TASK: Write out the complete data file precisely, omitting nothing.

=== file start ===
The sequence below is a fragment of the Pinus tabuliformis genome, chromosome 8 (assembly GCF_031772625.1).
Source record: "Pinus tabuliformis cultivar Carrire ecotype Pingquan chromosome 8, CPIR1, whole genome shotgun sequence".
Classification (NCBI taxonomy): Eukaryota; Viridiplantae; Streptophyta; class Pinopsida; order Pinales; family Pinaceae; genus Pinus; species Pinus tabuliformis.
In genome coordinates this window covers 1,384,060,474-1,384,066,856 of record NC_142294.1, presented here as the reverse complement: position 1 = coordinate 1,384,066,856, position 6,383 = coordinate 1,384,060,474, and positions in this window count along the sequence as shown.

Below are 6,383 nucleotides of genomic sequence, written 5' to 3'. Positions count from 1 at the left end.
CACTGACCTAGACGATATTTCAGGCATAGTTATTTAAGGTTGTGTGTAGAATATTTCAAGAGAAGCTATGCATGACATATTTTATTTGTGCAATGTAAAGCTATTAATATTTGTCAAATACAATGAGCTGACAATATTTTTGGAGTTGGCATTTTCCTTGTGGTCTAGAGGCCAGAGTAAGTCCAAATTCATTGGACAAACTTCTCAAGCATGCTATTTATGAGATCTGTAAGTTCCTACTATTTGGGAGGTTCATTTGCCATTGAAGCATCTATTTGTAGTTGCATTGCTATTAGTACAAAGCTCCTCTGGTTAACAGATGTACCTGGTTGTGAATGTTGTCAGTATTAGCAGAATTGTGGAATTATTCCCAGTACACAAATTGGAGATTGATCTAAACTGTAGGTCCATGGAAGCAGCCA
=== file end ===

The sequence below is a fragment of the Pinus tabuliformis genome, chromosome 8 (assembly GCF_031772625.1).
Source record: "Pinus tabuliformis cultivar Carrire ecotype Pingquan chromosome 8, CPIR1, whole genome shotgun sequence".
Classification (NCBI taxonomy): Eukaryota; Viridiplantae; Streptophyta; class Pinopsida; order Pinales; family Pinaceae; genus Pinus; species Pinus tabuliformis.
In genome coordinates this window covers 1,384,060,474-1,384,066,856 of record NC_142294.1, presented here as the reverse complement: position 1 = coordinate 1,384,066,856, position 6,383 = coordinate 1,384,060,474, and positions in this window count along the sequence as shown.

Below are 6,383 nucleotides of genomic sequence, written 5' to 3'. Positions count from 1 at the left end.
CACTGACCTAGACGATATTTCAGGCATAGTTATTTAAGGTTGTGTGTAGAATATTTCAAGAGAAGCTATGCATGACATATTTTATTTGTGCAATGTAAAGCTATTAATATTTGTCAAATACAATGAGCTGACAATATTTTTGGAGTTGGCATTTTCCTTGTGGTCTAGAGGCCAGAGTAAGTCCAAATTCATTGGACAAACTTCTCAAGCATGCTATTTATGAGATCTGTAAGTTCCTACTATTTGGGAGGTTCATTTGCCATTGAAGCATCTATTTGTAGTTGCATTGCTATTAGTACAAAGCTCCTCTGGTTAACAGATGTACCTGGTTGTGAATGTTGTCAGTATTAGCAGAATTGTGGAATTATTCCCAGTACACAAATTGGAGATTGATCTAAACTGTAGGTCCATGGAAGCAGCCA